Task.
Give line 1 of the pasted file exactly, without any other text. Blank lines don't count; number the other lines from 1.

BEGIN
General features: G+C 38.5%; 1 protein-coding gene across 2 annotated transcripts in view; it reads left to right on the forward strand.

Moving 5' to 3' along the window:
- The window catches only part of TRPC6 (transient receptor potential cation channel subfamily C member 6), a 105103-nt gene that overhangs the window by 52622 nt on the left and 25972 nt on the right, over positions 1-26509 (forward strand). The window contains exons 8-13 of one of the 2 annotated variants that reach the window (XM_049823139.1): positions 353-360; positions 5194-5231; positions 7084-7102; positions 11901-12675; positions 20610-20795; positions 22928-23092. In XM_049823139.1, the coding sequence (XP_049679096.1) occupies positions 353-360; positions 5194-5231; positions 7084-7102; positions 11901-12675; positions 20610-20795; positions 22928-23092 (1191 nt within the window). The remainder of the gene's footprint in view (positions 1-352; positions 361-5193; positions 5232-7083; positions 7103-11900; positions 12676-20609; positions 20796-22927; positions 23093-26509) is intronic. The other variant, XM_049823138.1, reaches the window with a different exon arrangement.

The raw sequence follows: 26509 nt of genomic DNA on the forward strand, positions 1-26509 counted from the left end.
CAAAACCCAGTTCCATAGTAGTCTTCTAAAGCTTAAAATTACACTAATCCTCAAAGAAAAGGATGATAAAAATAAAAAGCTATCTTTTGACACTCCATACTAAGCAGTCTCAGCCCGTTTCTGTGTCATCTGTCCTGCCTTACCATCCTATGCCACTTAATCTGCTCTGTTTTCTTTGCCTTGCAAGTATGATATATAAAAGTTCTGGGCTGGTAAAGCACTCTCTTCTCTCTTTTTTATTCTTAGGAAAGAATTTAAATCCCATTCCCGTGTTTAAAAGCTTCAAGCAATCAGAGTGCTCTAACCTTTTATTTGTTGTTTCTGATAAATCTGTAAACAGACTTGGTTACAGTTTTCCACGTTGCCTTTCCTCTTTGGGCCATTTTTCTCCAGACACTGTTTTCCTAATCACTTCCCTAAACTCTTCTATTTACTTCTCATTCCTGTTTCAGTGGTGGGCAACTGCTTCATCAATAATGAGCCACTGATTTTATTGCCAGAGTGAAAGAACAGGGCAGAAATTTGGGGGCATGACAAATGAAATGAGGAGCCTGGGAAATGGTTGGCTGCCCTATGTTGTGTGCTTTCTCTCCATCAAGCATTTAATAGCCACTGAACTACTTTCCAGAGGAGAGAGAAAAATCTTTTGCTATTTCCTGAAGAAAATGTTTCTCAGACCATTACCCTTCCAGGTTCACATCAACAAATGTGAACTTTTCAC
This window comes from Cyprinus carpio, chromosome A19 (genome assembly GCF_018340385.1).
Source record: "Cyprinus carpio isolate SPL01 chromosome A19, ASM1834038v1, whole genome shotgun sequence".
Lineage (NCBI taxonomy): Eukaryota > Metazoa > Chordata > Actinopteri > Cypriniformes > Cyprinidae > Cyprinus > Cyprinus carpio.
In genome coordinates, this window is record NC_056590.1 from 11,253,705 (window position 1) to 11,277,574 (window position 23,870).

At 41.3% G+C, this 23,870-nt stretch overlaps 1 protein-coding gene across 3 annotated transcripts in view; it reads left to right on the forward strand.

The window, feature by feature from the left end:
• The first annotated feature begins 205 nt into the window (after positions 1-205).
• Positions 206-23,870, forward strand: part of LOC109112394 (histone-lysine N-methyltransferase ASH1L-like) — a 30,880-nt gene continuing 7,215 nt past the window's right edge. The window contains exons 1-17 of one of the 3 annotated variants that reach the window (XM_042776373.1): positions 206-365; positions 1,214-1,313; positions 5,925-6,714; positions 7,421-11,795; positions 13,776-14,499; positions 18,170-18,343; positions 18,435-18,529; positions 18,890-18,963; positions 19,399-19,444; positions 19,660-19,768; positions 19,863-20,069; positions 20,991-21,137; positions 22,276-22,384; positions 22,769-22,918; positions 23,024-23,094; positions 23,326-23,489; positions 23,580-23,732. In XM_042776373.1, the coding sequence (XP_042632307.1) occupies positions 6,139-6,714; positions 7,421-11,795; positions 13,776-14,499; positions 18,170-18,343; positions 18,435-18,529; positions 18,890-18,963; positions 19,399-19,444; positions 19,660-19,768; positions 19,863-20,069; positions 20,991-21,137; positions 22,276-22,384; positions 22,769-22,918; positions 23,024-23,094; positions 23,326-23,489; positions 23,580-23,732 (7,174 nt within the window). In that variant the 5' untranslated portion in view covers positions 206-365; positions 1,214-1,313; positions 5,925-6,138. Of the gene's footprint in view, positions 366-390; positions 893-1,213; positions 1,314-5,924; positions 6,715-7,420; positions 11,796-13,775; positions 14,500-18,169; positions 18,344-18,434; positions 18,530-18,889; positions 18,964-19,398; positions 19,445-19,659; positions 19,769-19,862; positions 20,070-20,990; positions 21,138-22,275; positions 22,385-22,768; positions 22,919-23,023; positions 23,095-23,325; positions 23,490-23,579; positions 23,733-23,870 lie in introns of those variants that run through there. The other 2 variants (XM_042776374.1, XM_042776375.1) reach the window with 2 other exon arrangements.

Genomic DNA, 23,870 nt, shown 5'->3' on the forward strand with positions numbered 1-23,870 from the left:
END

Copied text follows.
General features: G+C 38.5%; 1 protein-coding gene across 2 annotated transcripts in view; it reads left to right on the forward strand.